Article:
Stop Jumping: Training Your Dog to Greet Calmly is reader supported. If you click a link on this page, then go on to make a purchase, we might receive a commission at no cost to you.


Picture this: You’re out for a leisurely walk in the park, enjoying the fresh air and sunshine. Suddenly, a stranger approaches, and your dog goes into full-on jumping mode. They’re all over the place, trying to get a closer look at this new person. It’s embarrassing, isn’t it? You wish they could just greet others in a more composed manner.

Dogs are more often than not just hardly ever being bad. They’re mostly just doing what they think they’re supposed to do.

Dog’s Way podcast, episode 115

But here’s the thing: you can teach your dog to greet calmly. It’s not as difficult as it may seem. With a little bit of patience and consistency, you can transform your overly enthusiastic greeter into a well-mannered companion.

So, how do you go about it? Well, first and foremost, it’s important to understand why your dog is jumping in the first place. For them, it’s a way of showing affection and excitement. They’re simply trying to get closer to you or the person they’re greeting. It’s a behavior that can be redirected and modified with the right approach.

The Negative Effects of Allowing Your Dog to Jump Up on People

While it may seem harmless, allowing your dog to jump up on people can have several negative effects. One of the most obvious risks is the potential for injury, especially to children or elderly individuals. Dogs can accidentally scratch or knock over people, causing bruises, cuts, or even broken bones. This is particularly concerning when it comes to children, who may not have the strength or balance to withstand a dog’s jumping behavior.

Allowing your dog to jump up on people also reinforces the unwanted behavior. If your dog receives attention or affection every time they jump up, they will continue to engage in this behavior because they have learned that it gets them what they want. This can make it difficult to break the habit and teach your dog alternative behaviors.

We want a dog to ultimately get the idea of like, Oh, you mean just stay on the ground and get petted? Like, I didn’t know that was a policy at all

Dog’s Way podcast, episode 115

Teaching Your Dog to Sit and Stay as an Alternative to Jumping Up

Teaching your dog to sit and stay is a valuable alternative behavior to jumping up. This command can be used in various situations, such as greetings or playtime, to redirect your dog’s behavior and keep them grounded. Here is a step-by-step guide on how to teach your dog to sit and stay:

1. Start in a quiet and distraction-free environment. Have some treats ready as rewards.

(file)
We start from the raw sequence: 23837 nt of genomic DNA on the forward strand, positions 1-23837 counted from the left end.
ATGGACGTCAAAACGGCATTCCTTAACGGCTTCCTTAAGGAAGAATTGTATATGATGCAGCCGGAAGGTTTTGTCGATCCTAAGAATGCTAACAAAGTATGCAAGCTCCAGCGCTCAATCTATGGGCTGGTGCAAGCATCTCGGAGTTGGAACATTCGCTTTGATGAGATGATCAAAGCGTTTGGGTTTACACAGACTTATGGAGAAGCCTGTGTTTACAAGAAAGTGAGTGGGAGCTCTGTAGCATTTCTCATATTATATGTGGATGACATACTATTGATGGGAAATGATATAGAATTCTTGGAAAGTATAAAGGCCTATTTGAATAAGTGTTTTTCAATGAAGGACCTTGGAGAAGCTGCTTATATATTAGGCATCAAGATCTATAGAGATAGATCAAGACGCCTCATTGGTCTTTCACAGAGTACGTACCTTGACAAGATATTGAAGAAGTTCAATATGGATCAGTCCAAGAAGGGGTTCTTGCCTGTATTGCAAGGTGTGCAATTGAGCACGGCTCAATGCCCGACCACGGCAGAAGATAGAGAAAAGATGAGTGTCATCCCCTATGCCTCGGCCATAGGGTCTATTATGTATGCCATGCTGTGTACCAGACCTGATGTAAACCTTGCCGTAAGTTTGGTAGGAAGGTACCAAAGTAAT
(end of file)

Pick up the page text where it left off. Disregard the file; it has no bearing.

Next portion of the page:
2. Stand in front of your dog and hold a treat close to their nose. Slowly move the treat upwards, causing their head to follow and their bottom to lower into a sitting position.

3. As soon as your dog’s bottom touches the ground, say “sit” and give them the treat as a reward. Repeat this several times until your dog consistently sits when you hold the treat above their head.

4. Once your dog has mastered the sit command, you can move on to teaching them to stay. Start by giving the sit command and then take a step back. If your dog remains seated, immediately reward them with a treat and praise. If they get up, calmly guide them back into a sitting position and try again.

5. Gradually increase the distance and duration of the stay command. Start by taking a few steps back and gradually increase the distance over time. You can also increase the duration by gradually increasing the amount of time your dog needs to stay seated before receiving the reward.

6. Practice the sit and stay commands in different environments and with increasing distractions. This will help your dog generalize the behavior and understand that they need to remain seated and grounded regardless of the situation.

Building a Strong Foundation

In building a strong foundation for training your dog to greet calmly, clarifying the relationship and establishing yourself as the leader are essential. By setting clear boundaries and expectations, you create a framework for effective training.

Teaching basic core skills like loose leash walking is a fundamental part of this foundation. It is crucial to establish rules and boundaries for your dog to follow, creating a structured environment for learning.

Working on these foundational elements not only sets the stage for addressing jumping behavior but also fosters a stronger bond with your dog. This bond forms the basis for successful training and paves the way for addressing other behaviors.